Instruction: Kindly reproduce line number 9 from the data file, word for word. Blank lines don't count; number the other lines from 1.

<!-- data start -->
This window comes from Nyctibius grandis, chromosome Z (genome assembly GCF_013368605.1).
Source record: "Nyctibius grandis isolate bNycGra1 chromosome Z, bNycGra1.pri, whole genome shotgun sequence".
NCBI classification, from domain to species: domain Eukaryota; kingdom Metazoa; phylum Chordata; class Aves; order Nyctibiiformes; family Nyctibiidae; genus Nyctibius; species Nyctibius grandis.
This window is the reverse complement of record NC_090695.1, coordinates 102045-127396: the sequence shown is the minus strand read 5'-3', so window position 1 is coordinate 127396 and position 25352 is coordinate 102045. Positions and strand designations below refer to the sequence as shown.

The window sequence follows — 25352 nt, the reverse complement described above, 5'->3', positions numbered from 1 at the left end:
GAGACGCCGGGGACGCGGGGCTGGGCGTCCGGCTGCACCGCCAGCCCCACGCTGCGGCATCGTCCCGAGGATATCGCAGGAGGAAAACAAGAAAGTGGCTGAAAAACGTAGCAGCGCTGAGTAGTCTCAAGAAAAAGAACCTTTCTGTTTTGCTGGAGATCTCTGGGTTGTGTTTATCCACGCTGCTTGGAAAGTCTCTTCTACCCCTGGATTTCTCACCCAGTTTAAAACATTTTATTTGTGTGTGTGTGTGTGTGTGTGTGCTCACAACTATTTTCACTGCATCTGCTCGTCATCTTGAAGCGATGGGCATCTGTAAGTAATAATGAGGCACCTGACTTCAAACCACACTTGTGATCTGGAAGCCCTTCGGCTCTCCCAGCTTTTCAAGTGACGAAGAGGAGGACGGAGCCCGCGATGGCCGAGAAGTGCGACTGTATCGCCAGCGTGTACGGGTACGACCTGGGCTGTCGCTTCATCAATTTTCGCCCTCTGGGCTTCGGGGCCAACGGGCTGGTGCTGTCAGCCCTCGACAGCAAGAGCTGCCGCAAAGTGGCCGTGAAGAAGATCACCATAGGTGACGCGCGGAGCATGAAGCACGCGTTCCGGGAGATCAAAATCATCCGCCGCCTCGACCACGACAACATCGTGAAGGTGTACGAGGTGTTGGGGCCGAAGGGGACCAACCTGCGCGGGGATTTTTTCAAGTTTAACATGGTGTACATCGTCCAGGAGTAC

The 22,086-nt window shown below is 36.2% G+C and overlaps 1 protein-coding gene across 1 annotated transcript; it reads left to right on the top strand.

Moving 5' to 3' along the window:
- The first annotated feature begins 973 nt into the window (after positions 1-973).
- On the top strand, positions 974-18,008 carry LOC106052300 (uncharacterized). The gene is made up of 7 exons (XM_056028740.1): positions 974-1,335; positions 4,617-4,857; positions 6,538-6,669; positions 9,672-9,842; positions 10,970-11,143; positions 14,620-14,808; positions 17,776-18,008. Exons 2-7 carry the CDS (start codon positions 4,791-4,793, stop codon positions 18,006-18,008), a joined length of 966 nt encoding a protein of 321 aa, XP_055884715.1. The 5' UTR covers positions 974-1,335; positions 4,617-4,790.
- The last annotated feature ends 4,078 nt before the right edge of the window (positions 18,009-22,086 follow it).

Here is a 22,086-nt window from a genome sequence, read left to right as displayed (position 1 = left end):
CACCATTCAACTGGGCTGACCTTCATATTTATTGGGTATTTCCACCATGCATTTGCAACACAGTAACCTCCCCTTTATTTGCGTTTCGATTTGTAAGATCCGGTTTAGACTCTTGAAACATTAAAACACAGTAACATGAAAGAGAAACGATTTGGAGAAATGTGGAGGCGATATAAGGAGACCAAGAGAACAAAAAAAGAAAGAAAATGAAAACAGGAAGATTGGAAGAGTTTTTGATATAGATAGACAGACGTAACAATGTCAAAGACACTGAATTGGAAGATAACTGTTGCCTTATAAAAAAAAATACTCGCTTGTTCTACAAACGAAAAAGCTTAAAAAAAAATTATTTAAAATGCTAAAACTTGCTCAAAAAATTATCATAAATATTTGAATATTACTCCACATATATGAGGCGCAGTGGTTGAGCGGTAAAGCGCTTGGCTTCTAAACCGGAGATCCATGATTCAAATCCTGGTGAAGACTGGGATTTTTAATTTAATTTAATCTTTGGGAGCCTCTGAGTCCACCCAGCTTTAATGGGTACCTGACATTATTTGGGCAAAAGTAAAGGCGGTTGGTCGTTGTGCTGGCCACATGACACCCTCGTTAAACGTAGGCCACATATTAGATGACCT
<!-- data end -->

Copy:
- The first annotated feature begins 973 nt into the window (after positions 1-973).